Protein-rich diet: Noakes sticks to his gunsComment on this story
Cape Town - Sugar and vegetable oils are the main drivers behind the burgeoning obesity and lifestyle diseases among black South Africans, says UCT sports scientist, Professor Tim Noakes.
Noakes, who now is known for his protein-rich, high-fat and low-carbohydrate diet, said while this population had for many years survived on carbohydrates as their staple food and did not suffer diseases such diabetes and certain cancers, their disease burden started spiralling out of control when they added sugary foods to their traditional diets.
He was speaking at the 17th World Congress of Basic and Clinical Pharmacology held in Cape Town this week.
“Today the sickest people are within this population… mostly the poor. They have diseases they never used to have because they added sugar, refined carbohydrates and chemically-extracted oils to their traditional diets,” he said.
But given the amount of physical activity done by poor South Africans, including walking to catch public transport and manual labour, this population shouldn’t be ill were they to eat protein-rich and low-carb diets.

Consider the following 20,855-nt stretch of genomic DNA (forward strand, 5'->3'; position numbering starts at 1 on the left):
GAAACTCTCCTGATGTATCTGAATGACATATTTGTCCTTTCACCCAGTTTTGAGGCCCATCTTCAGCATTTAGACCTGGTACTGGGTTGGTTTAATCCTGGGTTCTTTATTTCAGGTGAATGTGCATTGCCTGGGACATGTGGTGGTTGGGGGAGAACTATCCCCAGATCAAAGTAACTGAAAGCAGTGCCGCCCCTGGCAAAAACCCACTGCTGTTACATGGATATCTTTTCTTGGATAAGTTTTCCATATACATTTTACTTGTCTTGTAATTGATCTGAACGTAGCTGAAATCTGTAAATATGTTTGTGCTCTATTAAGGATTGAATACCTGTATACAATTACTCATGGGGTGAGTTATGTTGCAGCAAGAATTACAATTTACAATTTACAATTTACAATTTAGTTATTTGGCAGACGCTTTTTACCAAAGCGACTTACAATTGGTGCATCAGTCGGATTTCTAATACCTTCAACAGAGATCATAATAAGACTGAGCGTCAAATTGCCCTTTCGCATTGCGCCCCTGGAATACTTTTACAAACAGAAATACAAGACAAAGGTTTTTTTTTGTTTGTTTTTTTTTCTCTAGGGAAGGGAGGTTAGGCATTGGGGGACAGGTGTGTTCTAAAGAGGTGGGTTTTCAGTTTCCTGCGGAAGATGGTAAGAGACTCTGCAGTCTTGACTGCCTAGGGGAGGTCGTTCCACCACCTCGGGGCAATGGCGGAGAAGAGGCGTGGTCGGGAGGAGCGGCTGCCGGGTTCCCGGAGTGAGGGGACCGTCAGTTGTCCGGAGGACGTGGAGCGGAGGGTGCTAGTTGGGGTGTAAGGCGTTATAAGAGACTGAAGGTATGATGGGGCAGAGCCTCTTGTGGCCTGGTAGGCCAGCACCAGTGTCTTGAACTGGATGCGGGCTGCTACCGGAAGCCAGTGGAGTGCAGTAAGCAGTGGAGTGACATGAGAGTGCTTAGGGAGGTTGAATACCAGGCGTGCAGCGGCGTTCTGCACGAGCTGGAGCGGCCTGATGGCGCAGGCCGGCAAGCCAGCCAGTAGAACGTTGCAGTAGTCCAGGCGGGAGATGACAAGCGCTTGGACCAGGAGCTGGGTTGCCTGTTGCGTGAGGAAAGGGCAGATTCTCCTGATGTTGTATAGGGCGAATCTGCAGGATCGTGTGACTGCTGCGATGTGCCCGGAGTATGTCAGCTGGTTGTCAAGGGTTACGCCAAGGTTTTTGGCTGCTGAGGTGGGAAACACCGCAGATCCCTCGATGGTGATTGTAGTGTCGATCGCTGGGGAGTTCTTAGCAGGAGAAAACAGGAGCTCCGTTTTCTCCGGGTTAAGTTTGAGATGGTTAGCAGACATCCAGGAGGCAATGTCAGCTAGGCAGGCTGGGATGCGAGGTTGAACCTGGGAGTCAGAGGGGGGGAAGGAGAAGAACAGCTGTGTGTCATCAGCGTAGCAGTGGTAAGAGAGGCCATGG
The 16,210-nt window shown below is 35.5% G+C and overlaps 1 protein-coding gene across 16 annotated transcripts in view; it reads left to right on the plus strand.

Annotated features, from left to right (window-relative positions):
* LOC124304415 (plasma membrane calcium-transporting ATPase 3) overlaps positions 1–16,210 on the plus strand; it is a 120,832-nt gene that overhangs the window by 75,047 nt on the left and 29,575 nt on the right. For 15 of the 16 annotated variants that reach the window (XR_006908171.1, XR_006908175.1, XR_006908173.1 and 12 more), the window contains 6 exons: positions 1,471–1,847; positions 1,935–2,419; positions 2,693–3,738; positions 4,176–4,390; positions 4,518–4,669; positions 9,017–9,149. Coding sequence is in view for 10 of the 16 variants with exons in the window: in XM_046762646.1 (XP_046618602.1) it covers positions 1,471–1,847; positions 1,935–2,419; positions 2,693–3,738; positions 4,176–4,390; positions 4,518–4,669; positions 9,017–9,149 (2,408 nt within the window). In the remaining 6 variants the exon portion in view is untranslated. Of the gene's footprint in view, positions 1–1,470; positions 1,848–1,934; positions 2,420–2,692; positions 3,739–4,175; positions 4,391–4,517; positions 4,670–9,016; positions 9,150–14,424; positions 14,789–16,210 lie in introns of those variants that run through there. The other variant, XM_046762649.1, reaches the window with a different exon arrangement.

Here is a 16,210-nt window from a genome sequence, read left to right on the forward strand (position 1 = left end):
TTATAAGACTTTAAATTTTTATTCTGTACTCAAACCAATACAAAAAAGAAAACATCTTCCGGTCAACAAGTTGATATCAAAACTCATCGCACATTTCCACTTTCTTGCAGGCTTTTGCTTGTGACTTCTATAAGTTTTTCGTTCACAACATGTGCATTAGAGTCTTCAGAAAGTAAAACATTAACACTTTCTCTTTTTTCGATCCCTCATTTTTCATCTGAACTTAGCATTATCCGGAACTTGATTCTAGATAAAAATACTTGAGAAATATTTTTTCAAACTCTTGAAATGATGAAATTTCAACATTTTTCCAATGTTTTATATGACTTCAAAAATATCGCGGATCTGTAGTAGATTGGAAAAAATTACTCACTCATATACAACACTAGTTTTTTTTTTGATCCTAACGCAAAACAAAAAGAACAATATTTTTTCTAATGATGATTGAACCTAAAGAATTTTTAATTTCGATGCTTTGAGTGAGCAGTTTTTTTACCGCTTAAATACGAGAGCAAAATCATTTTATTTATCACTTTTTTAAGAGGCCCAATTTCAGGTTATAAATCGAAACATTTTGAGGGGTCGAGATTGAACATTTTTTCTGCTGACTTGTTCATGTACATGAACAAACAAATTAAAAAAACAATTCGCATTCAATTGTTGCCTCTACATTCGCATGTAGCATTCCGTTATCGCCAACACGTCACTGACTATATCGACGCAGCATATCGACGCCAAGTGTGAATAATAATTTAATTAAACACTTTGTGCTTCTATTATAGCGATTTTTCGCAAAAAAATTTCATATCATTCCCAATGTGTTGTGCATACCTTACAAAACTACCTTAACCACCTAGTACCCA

But a Stellenbosch University study, released last week has disagreed with Noakes’s claims that low-carbohydrate diets result in more weight loss. The study, published on the online medical journal Plos One, showed that people who ate a balanced diet, including carbohydrates, experienced similar weight loss as those on the low-carb, high-fat diets known as “Banting”.
This week Noakes remained unapologetic saying the study didn’t bring anything new, and did nothing to stem the “obesity crisis”.
While Noakes was convinced that the healthiest diet was the high-fat, protein-rich one, he conceded that some populations fared well on carbohydrate-rich diets.
“It is a fact that there are populations that will survive as long as they eat traditionally prepared foods, which in some cases are carbohydrate rich. But generally those who eat protein do even better,” he said.
During his lecture on evolution, exercise and diet, Noakes said all medicine, including diets, should be based on human evolution. But over the years this evolution-based diet had been manipulated when the US changed its eating guidelines during the late 1970s and encouraged a high-carb diet, giving rise to obesity and lifestyle diseases such as diabetes and heart diseases.
He said evolution proved that humans were designed to run as they had to hunt animals for a living, and survived on high-fat diets as they hunted the fattest animals and preferred the fattest part of the animal including brains, tongue and bone marrow.
“As humans we have evolved as a highly athletic species… with long legs, lower-limb springs, reduced body hair and unmatched sweating capacity. All these human characteristics favour superior running ability, especially in heat, as we had to chase animals for a living.
“Even today we need to remain physically active, but this won’t protect us as long as we still consume foods that are so high in carbohydrates.”